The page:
Yet, none of these deeply anti-Christian things stopped 81% of evangelical Christians voters from casting their ballot for Donald Trump.
In trying to defend their spiritual adultery, they told us – shamed us would probably be more accurate – to give him a chance as if we were just supposed to ignore literally everything he had said and done before the election, as if a vain, temperamental, 70-year old demagogue would magically and radically change who he is, how he behaves, and what he believes the moment he was sworn into office.
We did not owe him a chance, but even if we did, he’s proven after less than a week in office that he didn’t deserve it.
The problem with this kind of article is that it doesn’t even bother to get to know why some people voted for Trump. They tend to act as if they know these people and view them with contempt, seeing them as wild-eyed nationalists bent on making this world worse off.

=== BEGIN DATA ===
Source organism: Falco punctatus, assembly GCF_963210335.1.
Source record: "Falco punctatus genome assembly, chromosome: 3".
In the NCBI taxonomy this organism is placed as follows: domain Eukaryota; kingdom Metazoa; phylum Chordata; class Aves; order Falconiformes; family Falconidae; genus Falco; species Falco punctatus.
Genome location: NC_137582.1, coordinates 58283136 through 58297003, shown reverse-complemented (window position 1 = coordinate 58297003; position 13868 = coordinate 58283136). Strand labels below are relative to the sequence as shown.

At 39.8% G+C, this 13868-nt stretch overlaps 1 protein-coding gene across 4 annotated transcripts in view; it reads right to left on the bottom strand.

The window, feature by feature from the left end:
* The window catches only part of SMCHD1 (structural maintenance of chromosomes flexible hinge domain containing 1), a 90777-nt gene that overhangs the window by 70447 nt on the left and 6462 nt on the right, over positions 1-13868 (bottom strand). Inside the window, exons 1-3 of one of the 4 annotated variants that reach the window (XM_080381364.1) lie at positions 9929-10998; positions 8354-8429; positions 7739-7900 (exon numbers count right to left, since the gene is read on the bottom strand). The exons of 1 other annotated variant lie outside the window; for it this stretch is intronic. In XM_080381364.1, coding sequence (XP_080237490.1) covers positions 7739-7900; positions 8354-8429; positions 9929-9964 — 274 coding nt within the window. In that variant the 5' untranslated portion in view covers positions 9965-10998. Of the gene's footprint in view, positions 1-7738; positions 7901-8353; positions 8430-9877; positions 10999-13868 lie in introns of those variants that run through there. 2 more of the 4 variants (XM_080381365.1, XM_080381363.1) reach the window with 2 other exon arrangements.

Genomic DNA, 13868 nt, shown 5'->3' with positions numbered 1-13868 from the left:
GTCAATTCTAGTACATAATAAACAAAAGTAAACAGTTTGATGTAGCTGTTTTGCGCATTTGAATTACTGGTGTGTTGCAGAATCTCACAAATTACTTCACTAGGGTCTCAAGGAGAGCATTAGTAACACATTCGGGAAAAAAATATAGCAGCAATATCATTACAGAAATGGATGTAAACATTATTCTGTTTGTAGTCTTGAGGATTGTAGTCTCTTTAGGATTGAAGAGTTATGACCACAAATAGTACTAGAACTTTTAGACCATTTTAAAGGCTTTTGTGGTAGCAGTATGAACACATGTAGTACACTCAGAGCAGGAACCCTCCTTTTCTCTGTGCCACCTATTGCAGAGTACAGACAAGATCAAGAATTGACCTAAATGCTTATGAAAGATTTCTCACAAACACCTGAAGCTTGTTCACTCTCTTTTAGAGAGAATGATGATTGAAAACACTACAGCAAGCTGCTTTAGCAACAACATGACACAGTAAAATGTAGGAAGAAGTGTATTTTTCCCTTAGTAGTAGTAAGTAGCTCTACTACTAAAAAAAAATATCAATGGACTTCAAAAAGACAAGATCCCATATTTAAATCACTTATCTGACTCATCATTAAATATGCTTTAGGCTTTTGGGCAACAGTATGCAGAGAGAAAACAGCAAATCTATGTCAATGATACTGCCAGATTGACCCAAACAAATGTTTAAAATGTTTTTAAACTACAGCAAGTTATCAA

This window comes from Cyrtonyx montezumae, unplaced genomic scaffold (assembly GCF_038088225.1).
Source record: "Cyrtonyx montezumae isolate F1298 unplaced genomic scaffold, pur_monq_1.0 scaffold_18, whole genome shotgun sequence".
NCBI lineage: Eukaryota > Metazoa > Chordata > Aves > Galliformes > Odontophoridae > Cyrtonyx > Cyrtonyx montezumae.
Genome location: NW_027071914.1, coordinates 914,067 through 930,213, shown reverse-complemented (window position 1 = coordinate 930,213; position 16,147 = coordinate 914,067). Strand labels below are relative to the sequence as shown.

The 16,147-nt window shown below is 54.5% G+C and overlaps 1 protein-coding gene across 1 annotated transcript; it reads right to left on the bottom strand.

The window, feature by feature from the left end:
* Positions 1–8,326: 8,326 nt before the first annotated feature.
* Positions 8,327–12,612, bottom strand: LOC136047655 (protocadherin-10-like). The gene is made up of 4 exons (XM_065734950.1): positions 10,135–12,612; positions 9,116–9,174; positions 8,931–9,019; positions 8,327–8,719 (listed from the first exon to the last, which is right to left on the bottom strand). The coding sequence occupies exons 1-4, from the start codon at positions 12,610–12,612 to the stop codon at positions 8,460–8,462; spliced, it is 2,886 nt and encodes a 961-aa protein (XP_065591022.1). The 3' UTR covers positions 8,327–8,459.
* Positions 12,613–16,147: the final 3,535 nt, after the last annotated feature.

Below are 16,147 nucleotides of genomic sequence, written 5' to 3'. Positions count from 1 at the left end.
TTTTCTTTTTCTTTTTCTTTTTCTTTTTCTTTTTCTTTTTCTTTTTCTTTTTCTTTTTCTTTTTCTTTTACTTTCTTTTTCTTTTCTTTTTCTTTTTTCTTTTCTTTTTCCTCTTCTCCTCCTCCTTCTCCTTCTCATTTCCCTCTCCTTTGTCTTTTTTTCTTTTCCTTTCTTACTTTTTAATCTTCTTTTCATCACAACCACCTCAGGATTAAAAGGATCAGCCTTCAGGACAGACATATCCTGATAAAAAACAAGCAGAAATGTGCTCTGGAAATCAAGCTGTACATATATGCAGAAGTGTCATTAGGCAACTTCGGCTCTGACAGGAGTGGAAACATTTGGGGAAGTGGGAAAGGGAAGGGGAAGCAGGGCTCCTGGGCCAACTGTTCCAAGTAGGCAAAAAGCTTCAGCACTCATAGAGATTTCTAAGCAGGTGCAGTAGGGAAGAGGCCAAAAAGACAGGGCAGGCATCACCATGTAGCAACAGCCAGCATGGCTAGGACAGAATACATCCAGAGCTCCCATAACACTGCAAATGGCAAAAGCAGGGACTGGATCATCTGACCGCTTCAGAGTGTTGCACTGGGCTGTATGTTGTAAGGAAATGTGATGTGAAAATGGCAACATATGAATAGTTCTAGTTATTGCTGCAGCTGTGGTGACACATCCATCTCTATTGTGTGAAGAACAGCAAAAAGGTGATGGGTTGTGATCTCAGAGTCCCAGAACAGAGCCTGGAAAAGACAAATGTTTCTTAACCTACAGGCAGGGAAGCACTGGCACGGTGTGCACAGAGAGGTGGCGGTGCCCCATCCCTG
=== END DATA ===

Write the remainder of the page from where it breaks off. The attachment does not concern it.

But there are a lot of reasons people voted for Trump, such as economic issues. Read J.D. Vance’s Hillbilly Elegy to understand what life is like for the white working class, the group that voted overwhelmingly for Trump.
But there is another issue that makes sense and is important during the era of Trump: the church needs to be united.
I am not saying the church must have one mind, but it must be a united in that we are grounded in Jesus Christ. In some of the books like John Nugent’s Endangered Gospel and Scot McKnight’s Kingdom Conspiracy, the church is the “model home” of the Kingdom of God, a place where the world can see God’s kingdom in action. If it is a taste of God’s kingdom, it should be a place where people from different backgrounds and viewpoints will come together, maybe to show a way in this divisive time how all of us can come together in Christ. Maybe if the church was a place where people from various racial and ideological backgrounds joined through the observance of communion, it might be an example in our current context how people can come together in spite of our differences.
Finally, how the church should live in the Trump era calls on the regular practice of church life. Writing in the magazine First Things, Reformed Scholar Carl Trueman writes about the importance of maintaining the regular acts of church life even in the midst of a changing world: